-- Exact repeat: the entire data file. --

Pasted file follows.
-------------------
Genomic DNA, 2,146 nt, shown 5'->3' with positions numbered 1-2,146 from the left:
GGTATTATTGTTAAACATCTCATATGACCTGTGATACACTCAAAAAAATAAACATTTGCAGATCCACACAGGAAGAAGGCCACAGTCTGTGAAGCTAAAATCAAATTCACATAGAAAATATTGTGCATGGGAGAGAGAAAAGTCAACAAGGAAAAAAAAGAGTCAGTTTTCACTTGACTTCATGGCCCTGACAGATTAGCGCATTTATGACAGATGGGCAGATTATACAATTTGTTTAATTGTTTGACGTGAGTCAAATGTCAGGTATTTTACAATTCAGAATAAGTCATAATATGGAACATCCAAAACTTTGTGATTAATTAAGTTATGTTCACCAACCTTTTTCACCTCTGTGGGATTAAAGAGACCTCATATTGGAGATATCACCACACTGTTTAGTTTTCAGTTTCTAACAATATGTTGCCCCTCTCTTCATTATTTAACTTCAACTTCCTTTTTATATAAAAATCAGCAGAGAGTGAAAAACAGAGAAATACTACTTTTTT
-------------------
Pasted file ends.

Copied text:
Genomic DNA, 2,146 nt, shown 5'->3' with positions numbered 1-2,146 from the left:
GGTATTATTGTTAAACATCTCATATGACCTGTGATACACTCAAAAAAATAAACATTTGCAGATCCACACAGGAAGAAGGCCACAGTCTGTGAAGCTAAAATCAAATTCACATAGAAAATATTGTGCATGGGAGAGAGAAAAGTCAACAAGGAAAAAAAAGAGTCAGTTTTCACTTGACTTCATGGCCCTGACAGATTAGCGCATTTATGACAGATGGGCAGATTATACAATTTGTTTAATTGTTTGACGTGAGTCAAATGTCAGGTATTTTACAATTCAGAATAAGTCATAATATGGAACATCCAAAACTTTGTGATTAATTAAGTTATGTTCACCAACCTTTTTCACCTCTGTGGGATTAAAGAGACCTCATATTGGAGATATCACCACACTGTTTAGTTTTCAGTTTCTAACAATATGTTGCCCCTCTCTTCATTATTTAACTTCAACTTCCTTTTTATATAAAAATCAGCAGAGAGTGAAAAACAGAGAAATACTACTTTTTT